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Steve Hansen: Just how much of collected property taxes stays local?

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Posted: Tuesday, August 28, 2018 11:13 am

“We don’t need a stinkin’ sales tax increase," remarked a friend of mine. “I don’t know anybody with two cents in his pocket who’s going to vote for it.”

I responded: “Why is that? How else are we going to get our police force at staffing comparable to other towns this size?“

“The City of Lodi will have plenty of money when all these new homes around here are completed,” he answered. “Well, at least that’s what most of my friends think.”

Unfortunately, it’s the old dilemma that people vote based on what they know. But what they don’t know can often lead to regrettable decisions — sort of like eating doughnuts while trying to lose weight.

Take property taxes, for example. It’s one of the major sources of revenue for the State of California. Now getting back to what we don’t know, is it true that all funds collected from property within the City of Lodi stay within its limits?

Before you answer that question, remember: California’s power structure is basically centralized in Sacramento — much like the Middle Ages when the lords ruled over the serfs. Now here’s your answer:

Based on information provided by the city manager’s office, only 16.6 percent of collected property tax revenue actually goes to Lodi! These funds pay for police, fire, street maintenance — along with other public works, administration, library, cultural services, parks and recreation — just to name some of the services provided by your municipality.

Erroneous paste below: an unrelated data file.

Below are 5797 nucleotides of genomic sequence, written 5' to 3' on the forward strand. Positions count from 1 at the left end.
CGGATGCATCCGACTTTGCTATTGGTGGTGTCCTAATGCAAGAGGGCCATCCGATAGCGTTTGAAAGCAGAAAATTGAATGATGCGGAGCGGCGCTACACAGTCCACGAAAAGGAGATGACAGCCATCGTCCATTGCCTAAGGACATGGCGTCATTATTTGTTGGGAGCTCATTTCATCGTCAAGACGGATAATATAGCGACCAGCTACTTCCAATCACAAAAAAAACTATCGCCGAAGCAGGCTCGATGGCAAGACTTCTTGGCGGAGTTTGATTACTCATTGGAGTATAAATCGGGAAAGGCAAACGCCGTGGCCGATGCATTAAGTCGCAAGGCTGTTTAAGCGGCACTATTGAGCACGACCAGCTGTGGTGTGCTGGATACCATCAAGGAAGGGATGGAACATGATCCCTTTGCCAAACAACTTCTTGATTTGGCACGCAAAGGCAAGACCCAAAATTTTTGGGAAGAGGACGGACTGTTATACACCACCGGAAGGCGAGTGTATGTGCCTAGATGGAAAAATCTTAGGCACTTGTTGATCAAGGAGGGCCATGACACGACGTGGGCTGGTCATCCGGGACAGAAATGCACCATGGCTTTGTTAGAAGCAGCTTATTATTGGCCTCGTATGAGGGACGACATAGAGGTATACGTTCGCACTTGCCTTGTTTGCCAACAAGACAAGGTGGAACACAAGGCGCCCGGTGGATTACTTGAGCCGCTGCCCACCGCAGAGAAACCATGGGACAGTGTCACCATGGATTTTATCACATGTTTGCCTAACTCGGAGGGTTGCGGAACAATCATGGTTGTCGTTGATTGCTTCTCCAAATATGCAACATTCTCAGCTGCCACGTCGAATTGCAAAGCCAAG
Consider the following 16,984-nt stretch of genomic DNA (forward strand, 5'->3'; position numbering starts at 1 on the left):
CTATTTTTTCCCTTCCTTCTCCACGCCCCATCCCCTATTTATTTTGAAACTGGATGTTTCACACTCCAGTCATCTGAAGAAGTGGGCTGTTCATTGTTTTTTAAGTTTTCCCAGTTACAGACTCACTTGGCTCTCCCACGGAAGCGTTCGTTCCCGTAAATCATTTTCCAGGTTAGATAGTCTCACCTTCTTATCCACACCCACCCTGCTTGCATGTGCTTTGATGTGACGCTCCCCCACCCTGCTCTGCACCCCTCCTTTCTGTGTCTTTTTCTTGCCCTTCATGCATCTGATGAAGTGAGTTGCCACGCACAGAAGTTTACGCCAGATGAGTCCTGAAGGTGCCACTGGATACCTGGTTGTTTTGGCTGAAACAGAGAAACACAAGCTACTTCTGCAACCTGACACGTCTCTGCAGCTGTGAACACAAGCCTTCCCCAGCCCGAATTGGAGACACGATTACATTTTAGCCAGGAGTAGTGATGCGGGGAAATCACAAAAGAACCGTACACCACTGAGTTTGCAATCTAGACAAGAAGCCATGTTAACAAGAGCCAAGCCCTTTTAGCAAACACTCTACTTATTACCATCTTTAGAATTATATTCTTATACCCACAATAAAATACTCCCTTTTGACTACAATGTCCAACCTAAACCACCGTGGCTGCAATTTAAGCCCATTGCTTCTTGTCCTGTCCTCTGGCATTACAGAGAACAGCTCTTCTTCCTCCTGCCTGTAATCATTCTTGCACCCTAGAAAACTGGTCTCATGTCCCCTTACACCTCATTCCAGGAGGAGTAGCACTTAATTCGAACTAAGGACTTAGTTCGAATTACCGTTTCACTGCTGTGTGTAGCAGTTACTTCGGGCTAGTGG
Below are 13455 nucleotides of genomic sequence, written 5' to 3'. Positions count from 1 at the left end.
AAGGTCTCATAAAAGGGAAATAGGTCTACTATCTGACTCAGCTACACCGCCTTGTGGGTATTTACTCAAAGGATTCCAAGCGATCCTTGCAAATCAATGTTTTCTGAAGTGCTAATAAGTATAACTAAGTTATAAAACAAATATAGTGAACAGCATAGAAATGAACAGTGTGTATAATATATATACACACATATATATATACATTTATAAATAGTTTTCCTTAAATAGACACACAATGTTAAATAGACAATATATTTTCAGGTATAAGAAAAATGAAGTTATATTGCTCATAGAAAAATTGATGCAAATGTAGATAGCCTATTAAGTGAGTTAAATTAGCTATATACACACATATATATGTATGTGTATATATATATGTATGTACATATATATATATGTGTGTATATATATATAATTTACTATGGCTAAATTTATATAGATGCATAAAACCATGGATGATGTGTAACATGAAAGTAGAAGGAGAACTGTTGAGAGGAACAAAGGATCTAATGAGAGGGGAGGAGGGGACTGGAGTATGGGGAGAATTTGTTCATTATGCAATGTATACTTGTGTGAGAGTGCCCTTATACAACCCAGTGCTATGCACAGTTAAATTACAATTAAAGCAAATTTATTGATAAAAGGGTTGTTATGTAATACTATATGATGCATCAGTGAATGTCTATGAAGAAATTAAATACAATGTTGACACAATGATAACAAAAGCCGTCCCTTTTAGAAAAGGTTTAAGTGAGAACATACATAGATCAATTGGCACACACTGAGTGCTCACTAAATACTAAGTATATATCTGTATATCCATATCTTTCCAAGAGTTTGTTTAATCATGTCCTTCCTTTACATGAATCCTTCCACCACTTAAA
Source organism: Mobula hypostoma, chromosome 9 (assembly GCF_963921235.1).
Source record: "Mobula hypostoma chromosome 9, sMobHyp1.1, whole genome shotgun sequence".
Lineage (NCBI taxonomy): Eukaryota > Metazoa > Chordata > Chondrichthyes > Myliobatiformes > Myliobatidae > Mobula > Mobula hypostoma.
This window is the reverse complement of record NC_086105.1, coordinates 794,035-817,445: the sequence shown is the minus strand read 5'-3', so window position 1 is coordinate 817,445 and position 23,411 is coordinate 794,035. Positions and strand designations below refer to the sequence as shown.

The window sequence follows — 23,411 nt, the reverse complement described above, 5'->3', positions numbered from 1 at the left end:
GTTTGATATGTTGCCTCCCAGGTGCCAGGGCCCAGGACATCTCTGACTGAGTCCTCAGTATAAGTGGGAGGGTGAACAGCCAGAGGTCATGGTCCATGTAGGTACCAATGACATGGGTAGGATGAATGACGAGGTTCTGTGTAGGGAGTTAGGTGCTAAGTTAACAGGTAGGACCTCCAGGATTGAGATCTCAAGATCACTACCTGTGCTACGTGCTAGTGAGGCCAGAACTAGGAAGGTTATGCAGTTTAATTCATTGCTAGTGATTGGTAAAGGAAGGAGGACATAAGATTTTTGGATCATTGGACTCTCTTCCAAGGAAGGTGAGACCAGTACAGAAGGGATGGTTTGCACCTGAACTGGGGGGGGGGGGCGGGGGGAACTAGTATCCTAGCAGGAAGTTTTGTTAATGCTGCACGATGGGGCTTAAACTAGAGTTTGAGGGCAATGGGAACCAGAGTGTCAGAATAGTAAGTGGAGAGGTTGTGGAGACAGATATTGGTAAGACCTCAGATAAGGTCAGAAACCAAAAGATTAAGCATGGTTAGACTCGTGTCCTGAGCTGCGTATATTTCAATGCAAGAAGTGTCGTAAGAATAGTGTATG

“You mean, that’s it? Only 16.6 percent of our property taxes goes to this city?” you might ask.

That’s right. It’s about 17 cents on every dollar. So where does the rest of the money go?

Remember, California political power is centralized in Sacramento, and here’s the important part that most people don’t seem to know:

Our city has no control beyond 16.6 percent of revenues collected from your local property taxes.

It is the state overlords that decide how these funds are allocated. “The serfs,” i.e., your city administrators, city council and even your local vote at the ballot box have no effect on the rules the state legislature has created.

So getting back to the last question: Where does the rest of the 83.4 percent of collected property taxes go? Here’s the breakdown for the City of Lodi:

1. 27.3 percent goes to the school district.

2. 22.0 percent goes to the San Joaquin County general fund.

3. 3.8 percent goes to San Joaquin Delta College.

4. 2.6 percent in miscellaneous expenses directed by the state.

5. And last, but not least, 27.7 percent of your local property taxes, or about 28 cents on the dollar, are grabbed by Sacramento for whatever projects the legislature deems necessary or desirable.

Here’s another way of looking at it: Let’s say your annual property tax in Lodi (not to mention all the “extra” assessments people have attached by their votes over the last several years) is $2,000. Out of that substantial sum, only $332 will go the City of Lodi!

Now you can see why the money for a fully staffed police department can’t come from “somewhere else.” There really is no “somewhere else,” as long as we have the present California tax and distribution system.

This is why your city council has placed a half-cent sales tax increase on the November ballot. If we just could somehow magically deal with the homeless, the increased murder and other crime rates, along with the intoxicated loving couples, who always seem to be fighting on Saturday and Sunday night, then I’m sure our city council would no doubt, wave the fairy godmother wand.

But unfortunately, I’m afraid we just don’t live in Fantasyland anymore.

Steve Hansen is a Lodi writer

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